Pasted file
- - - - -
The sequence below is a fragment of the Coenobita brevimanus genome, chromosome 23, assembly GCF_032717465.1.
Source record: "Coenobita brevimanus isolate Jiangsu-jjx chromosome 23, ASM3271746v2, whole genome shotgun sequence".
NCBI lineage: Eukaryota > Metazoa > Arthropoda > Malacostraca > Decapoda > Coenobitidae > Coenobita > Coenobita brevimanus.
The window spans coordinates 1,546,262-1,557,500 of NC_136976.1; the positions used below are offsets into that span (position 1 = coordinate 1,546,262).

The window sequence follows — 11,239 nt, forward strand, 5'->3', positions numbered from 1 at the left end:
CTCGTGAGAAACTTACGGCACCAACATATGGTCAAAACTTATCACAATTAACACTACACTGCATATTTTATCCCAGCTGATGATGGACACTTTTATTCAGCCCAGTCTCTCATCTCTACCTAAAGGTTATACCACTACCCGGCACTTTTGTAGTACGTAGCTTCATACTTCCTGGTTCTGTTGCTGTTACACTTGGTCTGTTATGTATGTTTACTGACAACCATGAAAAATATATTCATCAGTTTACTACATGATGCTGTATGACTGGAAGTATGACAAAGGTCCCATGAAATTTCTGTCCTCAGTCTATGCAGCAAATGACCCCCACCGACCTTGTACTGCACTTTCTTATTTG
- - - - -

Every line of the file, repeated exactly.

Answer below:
The sequence below is a fragment of the Coenobita brevimanus genome, chromosome 23, assembly GCF_032717465.1.
Source record: "Coenobita brevimanus isolate Jiangsu-jjx chromosome 23, ASM3271746v2, whole genome shotgun sequence".
NCBI lineage: Eukaryota > Metazoa > Arthropoda > Malacostraca > Decapoda > Coenobitidae > Coenobita > Coenobita brevimanus.
The window spans coordinates 1,546,262-1,557,500 of NC_136976.1; the positions used below are offsets into that span (position 1 = coordinate 1,546,262).

The window sequence follows — 11,239 nt, forward strand, 5'->3', positions numbered from 1 at the left end:
CTCGTGAGAAACTTACGGCACCAACATATGGTCAAAACTTATCACAATTAACACTACACTGCATATTTTATCCCAGCTGATGATGGACACTTTTATTCAGCCCAGTCTCTCATCTCTACCTAAAGGTTATACCACTACCCGGCACTTTTGTAGTACGTAGCTTCATACTTCCTGGTTCTGTTGCTGTTACACTTGGTCTGTTATGTATGTTTACTGACAACCATGAAAAATATATTCATCAGTTTACTACATGATGCTGTATGACTGGAAGTATGACAAAGGTCCCATGAAATTTCTGTCCTCAGTCTATGCAGCAAATGACCCCCACCGACCTTGTACTGCACTTTCTTATTTG